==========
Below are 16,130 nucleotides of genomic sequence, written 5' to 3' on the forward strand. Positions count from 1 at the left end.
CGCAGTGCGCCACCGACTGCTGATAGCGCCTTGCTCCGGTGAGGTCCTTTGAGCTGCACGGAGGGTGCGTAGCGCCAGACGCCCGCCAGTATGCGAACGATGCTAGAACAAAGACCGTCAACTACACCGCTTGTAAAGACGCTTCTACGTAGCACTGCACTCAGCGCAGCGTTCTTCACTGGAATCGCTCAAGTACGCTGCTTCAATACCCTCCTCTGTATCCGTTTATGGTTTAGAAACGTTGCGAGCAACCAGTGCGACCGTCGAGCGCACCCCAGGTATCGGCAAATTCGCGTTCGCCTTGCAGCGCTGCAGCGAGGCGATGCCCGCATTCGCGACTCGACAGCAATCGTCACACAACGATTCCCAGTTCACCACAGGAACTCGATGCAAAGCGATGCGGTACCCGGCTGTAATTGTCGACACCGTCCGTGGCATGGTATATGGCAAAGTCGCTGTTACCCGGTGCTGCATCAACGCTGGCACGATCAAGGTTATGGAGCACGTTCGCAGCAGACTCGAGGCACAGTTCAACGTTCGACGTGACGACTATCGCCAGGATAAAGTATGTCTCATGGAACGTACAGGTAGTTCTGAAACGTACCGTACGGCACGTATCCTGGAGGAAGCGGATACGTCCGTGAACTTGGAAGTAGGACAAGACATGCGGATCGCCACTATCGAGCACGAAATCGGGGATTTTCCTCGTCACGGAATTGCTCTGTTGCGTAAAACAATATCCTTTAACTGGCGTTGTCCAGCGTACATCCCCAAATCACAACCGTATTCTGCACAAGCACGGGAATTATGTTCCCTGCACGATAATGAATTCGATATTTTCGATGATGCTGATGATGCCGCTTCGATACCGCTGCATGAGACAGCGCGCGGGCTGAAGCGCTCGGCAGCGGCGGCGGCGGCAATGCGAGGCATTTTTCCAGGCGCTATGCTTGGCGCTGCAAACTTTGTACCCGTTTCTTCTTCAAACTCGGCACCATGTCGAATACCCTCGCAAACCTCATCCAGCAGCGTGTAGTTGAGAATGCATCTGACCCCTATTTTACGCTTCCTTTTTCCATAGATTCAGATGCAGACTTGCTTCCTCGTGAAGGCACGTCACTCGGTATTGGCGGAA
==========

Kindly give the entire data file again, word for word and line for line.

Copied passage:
Below are 16,130 nucleotides of genomic sequence, written 5' to 3' on the forward strand. Positions count from 1 at the left end.
CGCAGTGCGCCACCGACTGCTGATAGCGCCTTGCTCCGGTGAGGTCCTTTGAGCTGCACGGAGGGTGCGTAGCGCCAGACGCCCGCCAGTATGCGAACGATGCTAGAACAAAGACCGTCAACTACACCGCTTGTAAAGACGCTTCTACGTAGCACTGCACTCAGCGCAGCGTTCTTCACTGGAATCGCTCAAGTACGCTGCTTCAATACCCTCCTCTGTATCCGTTTATGGTTTAGAAACGTTGCGAGCAACCAGTGCGACCGTCGAGCGCACCCCAGGTATCGGCAAATTCGCGTTCGCCTTGCAGCGCTGCAGCGAGGCGATGCCCGCATTCGCGACTCGACAGCAATCGTCACACAACGATTCCCAGTTCACCACAGGAACTCGATGCAAAGCGATGCGGTACCCGGCTGTAATTGTCGACACCGTCCGTGGCATGGTATATGGCAAAGTCGCTGTTACCCGGTGCTGCATCAACGCTGGCACGATCAAGGTTATGGAGCACGTTCGCAGCAGACTCGAGGCACAGTTCAACGTTCGACGTGACGACTATCGCCAGGATAAAGTATGTCTCATGGAACGTACAGGTAGTTCTGAAACGTACCGTACGGCACGTATCCTGGAGGAAGCGGATACGTCCGTGAACTTGGAAGTAGGACAAGACATGCGGATCGCCACTATCGAGCACGAAATCGGGGATTTTCCTCGTCACGGAATTGCTCTGTTGCGTAAAACAATATCCTTTAACTGGCGTTGTCCAGCGTACATCCCCAAATCACAACCGTATTCTGCACAAGCACGGGAATTATGTTCCCTGCACGATAATGAATTCGATATTTTCGATGATGCTGATGATGCCGCTTCGATACCGCTGCATGAGACAGCGCGCGGGCTGAAGCGCTCGGCAGCGGCGGCGGCGGCAATGCGAGGCATTTTTCCAGGCGCTATGCTTGGCGCTGCAAACTTTGTACCCGTTTCTTCTTCAAACTCGGCACCATGTCGAATACCCTCGCAAACCTCATCCAGCAGCGTGTAGTTGAGAATGCATCTGACCCCTATTTTACGCTTCCTTTTTCCATAGATTCAGATGCAGACTTGCTTCCTCGTGAAGGCACGTCACTCGGTATTGGCGGAA